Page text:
R. E. VERMILLION, drugs, books and stationery, was born in Lawrence County, Mo., in 1855, and received his rudimentary and literary education in the public schools of his nativity. In 1876, he engaged at drug merchandising in Medoc, Mo., and carried it on successfully there till 1878, when he located here, and has very successfully operated his present industry since. In 1875, he married Miss Fannie Mills, of his native county. Mr. Vermillion is an active member of the I. O. O. F. society here.
J. C. WEIBLEY, M. D., was born in Woodstock, Shenandoah Co., Va., in 1819. He received his literary education at Dickinson College, Carlisle, Penn., and his professional at the University of Columbia, D. C., now known as the "National Medical College." In 1844, he began the practice of his profession in his native State, and prosecuted it actively there till 1854, when he came to Kansas, and has been principally identified with the practice of his profession in the State since. During the late civil war he did active service both in the field and professionally. He married Miss Sophia C. Allen, of his nativity. Dr. Weibley has always worked for the advancement of the public, social and industrial life of the locality in which he lived. He has been an active member of the A., F. & A. M. society since 1844. He and his wife are members of the R. C. Church, of which his wife is a regular communicant.
G. T. WILLIAMS, M. D., was born in Putnam County, N. Y., in 1850, and located with his people in Wisconsin in 1855. He received his literary education in the River Falls Academy, and his professional at Red Wing, Minn., in a course of private lectures during 1872-73-74. In 1877, he began the practice of his profession in Lawrence County, Tenn., and carried it on successfully there until December, 1882, when he located here. He married in 1878, Miss Clara E. Williams, who was born in Bureau County, Ill., and reared in Polk County, Wis. They have a family of two daughters--Ida P. and Cora M.
Cherokee is situated on the southern part of Crawford County twelve miles south of Girard, at the crossing of the Kansas City, Fort Scott & Gulf Railroad, by the branch running from Fort Scott to Cherryvale, formerly the narrow gauge, but now a part of the Kansas City, Fort Scott & Gulf Railroad. The town dates its beginning from the early part of 1870, when the Kansas City, Fort Scott & Gulf Railroad was in process of construction. Various points were established along the line of the road for the accommodation of construction hands, in supplying them with provisions etc. The first institution of this sort, and the first building on the town site, was a small box house erected by William Sharp. This was occupied as a store room in which was kept a stock of groceries, feed, and bad whisky. In a short time after this, the railroad section house was built.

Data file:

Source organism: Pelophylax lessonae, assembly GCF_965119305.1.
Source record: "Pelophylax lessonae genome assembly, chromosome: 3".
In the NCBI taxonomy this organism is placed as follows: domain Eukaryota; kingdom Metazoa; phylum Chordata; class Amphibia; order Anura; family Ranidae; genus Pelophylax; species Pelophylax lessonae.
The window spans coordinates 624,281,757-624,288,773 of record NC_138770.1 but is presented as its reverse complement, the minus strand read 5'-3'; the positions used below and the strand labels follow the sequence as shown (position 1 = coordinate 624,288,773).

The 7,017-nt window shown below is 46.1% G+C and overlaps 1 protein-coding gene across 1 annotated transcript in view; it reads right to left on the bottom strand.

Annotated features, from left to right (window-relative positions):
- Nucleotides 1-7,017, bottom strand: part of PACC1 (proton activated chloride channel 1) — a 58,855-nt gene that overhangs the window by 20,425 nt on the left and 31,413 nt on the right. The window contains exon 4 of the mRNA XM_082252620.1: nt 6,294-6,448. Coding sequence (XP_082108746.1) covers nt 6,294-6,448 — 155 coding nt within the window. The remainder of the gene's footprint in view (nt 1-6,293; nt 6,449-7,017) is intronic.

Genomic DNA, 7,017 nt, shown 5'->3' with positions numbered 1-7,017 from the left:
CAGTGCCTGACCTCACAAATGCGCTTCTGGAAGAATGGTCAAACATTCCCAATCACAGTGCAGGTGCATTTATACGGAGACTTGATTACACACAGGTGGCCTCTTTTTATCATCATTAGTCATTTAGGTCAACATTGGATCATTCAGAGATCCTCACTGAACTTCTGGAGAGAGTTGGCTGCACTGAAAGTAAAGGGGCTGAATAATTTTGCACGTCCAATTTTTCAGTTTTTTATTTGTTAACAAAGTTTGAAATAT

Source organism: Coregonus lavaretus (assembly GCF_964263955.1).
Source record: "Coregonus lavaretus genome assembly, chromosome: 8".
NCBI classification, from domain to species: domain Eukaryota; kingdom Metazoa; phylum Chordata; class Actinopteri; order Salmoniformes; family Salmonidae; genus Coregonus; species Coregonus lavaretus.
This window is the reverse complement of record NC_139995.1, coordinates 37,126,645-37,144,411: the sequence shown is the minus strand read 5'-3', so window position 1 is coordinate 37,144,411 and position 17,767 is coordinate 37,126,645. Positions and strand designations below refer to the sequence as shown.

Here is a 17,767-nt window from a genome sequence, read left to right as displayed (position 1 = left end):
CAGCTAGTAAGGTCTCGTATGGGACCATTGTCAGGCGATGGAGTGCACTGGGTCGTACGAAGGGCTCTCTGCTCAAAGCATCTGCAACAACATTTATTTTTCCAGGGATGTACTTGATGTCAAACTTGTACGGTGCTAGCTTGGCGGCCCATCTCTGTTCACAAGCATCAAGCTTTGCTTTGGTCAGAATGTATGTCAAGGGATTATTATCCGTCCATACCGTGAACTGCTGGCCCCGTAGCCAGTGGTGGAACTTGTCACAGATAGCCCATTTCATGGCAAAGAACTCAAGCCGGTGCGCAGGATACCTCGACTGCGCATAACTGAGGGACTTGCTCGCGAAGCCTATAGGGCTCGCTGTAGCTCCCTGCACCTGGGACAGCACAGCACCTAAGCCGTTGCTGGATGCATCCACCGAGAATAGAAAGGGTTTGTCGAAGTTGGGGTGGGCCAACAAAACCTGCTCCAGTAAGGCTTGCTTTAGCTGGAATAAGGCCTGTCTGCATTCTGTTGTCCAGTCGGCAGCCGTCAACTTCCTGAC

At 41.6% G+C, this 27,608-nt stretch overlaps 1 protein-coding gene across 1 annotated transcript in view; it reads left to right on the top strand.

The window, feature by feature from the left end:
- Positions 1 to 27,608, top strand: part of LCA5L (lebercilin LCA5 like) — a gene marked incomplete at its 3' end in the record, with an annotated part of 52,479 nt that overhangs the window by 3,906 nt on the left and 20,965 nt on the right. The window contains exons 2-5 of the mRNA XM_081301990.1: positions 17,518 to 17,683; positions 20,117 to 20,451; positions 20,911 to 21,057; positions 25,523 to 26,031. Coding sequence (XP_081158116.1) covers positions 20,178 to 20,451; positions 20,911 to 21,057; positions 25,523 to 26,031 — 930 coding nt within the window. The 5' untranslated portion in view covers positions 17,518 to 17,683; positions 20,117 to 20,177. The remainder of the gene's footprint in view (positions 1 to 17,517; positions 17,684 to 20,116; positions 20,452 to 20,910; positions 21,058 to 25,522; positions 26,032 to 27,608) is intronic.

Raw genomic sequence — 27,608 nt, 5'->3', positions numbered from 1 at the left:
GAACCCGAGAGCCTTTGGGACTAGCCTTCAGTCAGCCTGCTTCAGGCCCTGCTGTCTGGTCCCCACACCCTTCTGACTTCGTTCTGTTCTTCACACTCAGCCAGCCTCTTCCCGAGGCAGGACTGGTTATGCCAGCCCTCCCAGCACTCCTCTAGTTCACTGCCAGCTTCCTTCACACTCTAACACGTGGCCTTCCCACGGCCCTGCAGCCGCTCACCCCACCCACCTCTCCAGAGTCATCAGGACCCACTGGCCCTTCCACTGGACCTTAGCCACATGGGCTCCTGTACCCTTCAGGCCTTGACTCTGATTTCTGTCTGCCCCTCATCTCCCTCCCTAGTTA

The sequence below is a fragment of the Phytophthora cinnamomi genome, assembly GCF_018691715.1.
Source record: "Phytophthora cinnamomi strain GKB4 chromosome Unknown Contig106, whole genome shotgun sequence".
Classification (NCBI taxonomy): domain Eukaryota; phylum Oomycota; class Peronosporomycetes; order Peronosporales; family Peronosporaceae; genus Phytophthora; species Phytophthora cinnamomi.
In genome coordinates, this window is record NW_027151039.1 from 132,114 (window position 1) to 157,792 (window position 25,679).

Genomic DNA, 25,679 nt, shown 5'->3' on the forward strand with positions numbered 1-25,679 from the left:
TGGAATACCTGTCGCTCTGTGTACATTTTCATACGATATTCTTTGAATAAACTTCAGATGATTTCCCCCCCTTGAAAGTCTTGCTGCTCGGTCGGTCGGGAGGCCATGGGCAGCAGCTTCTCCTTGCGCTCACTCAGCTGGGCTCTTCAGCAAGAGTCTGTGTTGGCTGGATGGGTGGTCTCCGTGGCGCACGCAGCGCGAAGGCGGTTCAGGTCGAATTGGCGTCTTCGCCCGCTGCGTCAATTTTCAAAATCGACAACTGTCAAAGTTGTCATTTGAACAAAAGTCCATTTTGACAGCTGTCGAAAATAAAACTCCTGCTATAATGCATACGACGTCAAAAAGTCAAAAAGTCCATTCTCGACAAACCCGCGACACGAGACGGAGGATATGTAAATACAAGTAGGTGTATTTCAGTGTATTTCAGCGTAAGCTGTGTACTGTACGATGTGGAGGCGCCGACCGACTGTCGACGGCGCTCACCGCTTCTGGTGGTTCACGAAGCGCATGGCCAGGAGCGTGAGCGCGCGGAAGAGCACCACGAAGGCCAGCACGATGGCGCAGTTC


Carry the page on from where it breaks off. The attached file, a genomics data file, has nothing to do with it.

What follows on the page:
It became necessary for the company to give names to these various boarding stations, along the line as it was built, for purposes of facilitating the consignment of supplies. This place was supposed to lie just within the north line of Cherokee County, and from this took the name Cherokee. It was afterward discovered to be in Crawford County instead of Cherokee.
The town site was donated to the railroad company, by which the original plat was surveyed and laid off in April, 1870. Through the attraction of a naturally fertile and promising country, and the extravagant advertisements of the railroad company, was induced a rapid influx of settlers. The town occupying a favorable position received a proportionate share of emigration. At no time has it, by any cause, been impelled to unnatural and inordinate growth, having from the beginning progressed with the natural demands as a point of trade and supply. For this reason the growth has always been healthy, stable and permanent. As the surrounding country, which is finely adapted to agriculture, improves the town, also progresses to a suitable degree.
The first marriage ceremony was performed in the town by Capt. Jamison, Justice of the Peace. The contracting parties were a Mr. Cook and a widow lady living on Cow Creek. The bridal procession consisted of the two parties in wagon drawn by an ox team. The compensation for the performance of the ceremony consisted of two bushels of potatoes and half a dozen chickens.
The first lawsuit was that of Thomas Pursell against John Pennington. The action was brought against the latter for "jumping a claim," to which the former claimed title. The case was adjudged in favor of the defendant. The defendant's attorney was E. A. Perry, who afterward said that neither of the parties to the suit had title to the land.
The post office was established in Cherokee in 1870. W. R. Sharp was the first Postmaster. The office has since been held by Joseph Lucas, S. Manlove, and since April 1, 1878, by J. C. Gove, the present incumbent.
The first school taught in this vicinity was that established in 1870, by Capt. Jamison. During the summer of that year Jamison built a house about a mile south of the town, furnished the teacher, his daughter, now Mrs. M. H. Alberty, and books to those unable to procure them, free of charge. A mounted herald was sent abroad through the land proclaiming its establishment and inviting all who wished to come and drink from this Pierian Spring.